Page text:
At a block 1105, the map point identifier module 182 performs a prioritization on the identified map points of interest, ranking them in order of priority from a highest to a lowest. The block 1105 then identifies a highest priority map point of interest, which a block 1106 (module 181) identifies to the server, more specifically to a pre-fetch data engine (not shown). A block 1108 (module 181) receives a subset of the pre-fetch map data tiles from the server. At a block 1109, the tile budget module 188 determines the tile budget and then performs tile budget checking, similar to that of the block 709 described above. A block 1110 stores the received pre-fetch map data tiles if the tile budget has not been met. If the tile budget has been met, then a block 1111 stores the received pre-fetch map data tiles, if possible, and passes control to a block 1113, where the client device awaits user interaction like block 713 of FIG. 5, after which at a block 1115, the module 186 identifies tiles among the stored pre-fetch map data tiles that are to be used by module 184 (block 1116) for rendering a visual display of the map data.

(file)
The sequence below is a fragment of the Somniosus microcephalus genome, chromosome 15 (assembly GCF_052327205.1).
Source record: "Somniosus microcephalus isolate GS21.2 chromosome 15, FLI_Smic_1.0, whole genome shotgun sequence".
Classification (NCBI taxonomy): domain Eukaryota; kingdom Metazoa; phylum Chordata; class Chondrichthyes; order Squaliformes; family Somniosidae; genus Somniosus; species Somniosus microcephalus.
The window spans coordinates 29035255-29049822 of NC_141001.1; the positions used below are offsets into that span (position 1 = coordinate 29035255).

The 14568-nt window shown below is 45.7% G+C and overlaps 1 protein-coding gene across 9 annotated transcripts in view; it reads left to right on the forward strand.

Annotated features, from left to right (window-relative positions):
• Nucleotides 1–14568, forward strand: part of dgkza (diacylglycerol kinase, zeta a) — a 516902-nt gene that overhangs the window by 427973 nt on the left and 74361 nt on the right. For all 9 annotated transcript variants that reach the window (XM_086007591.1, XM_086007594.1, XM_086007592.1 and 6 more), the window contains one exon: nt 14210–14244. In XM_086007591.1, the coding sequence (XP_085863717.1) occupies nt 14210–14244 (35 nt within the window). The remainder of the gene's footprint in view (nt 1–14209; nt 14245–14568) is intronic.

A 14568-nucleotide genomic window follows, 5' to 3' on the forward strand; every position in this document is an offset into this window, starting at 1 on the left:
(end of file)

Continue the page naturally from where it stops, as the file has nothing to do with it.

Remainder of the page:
At a block 1112, the routine or process 1100, determines whether there are additional pre-fetch map data tiles corresponding to the highest priority map point of interest. If so, control is passed back to block 1108 for receiving additional subsets of the pre-fetch map data tiles (or optionally block 1106) and then to block 1109 for performing tile budget checking. These additional pre-fetch map data tiles may be those of different zoom levels for the highest priority map point of interest, data tiles associated with areas around or adjacent to the highest priority map point of interest, etc. If not, then all pre-fetch map data tiles for the first map point of interest have been received and stored, and the routine or process 1100 passes control to a block 1114 which determines if there is at least one additional map point of interest. If so, control is passed to the block 1105 which identifies the next highest priority map point of interest and communicates the same to the block 1106 which then requests pre-fetch map data tiles corresponding to that next highest priority map point of interest. This process continues until pre-fetch map data tiles for all map points of interest have been downloaded or until the tile budget has been met. If there are no additional map points of interest, the block 1114 passes control to the block 1113.